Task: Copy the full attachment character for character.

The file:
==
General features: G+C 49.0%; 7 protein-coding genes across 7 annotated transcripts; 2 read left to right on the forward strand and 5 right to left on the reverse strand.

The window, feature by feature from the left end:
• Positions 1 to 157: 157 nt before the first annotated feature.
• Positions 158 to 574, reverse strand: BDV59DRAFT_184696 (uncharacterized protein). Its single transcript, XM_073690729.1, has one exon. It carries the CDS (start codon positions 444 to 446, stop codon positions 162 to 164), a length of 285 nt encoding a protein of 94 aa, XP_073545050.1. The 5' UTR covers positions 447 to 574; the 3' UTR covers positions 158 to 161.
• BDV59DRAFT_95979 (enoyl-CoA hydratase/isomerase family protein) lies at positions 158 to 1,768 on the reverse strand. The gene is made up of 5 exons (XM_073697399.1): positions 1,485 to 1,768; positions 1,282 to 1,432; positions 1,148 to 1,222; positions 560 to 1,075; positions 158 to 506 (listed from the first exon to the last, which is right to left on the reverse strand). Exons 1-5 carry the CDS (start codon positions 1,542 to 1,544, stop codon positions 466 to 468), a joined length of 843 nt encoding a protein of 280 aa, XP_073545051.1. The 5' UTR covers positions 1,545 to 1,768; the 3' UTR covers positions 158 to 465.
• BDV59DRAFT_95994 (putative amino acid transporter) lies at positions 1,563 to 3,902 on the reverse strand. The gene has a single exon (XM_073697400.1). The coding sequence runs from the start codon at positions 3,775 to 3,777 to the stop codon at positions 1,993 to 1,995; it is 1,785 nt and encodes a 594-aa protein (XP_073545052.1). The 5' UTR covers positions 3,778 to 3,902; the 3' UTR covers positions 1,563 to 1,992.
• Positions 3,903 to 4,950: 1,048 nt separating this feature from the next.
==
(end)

General features: G+C 49.0%; 7 protein-coding genes across 7 annotated transcripts; 2 read left to right on the forward strand and 5 right to left on the reverse strand.

The window, feature by feature from the left end:
• Positions 1 to 157: 157 nt before the first annotated feature.
• Positions 158 to 574, reverse strand: BDV59DRAFT_184696 (uncharacterized protein). Its single transcript, XM_073690729.1, has one exon. It carries the CDS (start codon positions 444 to 446, stop codon positions 162 to 164), a length of 285 nt encoding a protein of 94 aa, XP_073545050.1. The 5' UTR covers positions 447 to 574; the 3' UTR covers positions 158 to 161.
• BDV59DRAFT_95979 (enoyl-CoA hydratase/isomerase family protein) lies at positions 158 to 1,768 on the reverse strand. The gene is made up of 5 exons (XM_073697399.1): positions 1,485 to 1,768; positions 1,282 to 1,432; positions 1,148 to 1,222; positions 560 to 1,075; positions 158 to 506 (listed from the first exon to the last, which is right to left on the reverse strand). Exons 1-5 carry the CDS (start codon positions 1,542 to 1,544, stop codon positions 466 to 468), a joined length of 843 nt encoding a protein of 280 aa, XP_073545051.1. The 5' UTR covers positions 1,545 to 1,768; the 3' UTR covers positions 158 to 465.
• BDV59DRAFT_95994 (putative amino acid transporter) lies at positions 1,563 to 3,902 on the reverse strand. The gene has a single exon (XM_073697400.1). The coding sequence runs from the start codon at positions 3,775 to 3,777 to the stop codon at positions 1,993 to 1,995; it is 1,785 nt and encodes a 594-aa protein (XP_073545052.1). The 5' UTR covers positions 3,778 to 3,902; the 3' UTR covers positions 1,563 to 1,992.
• Positions 3,903 to 4,950: 1,048 nt separating this feature from the next.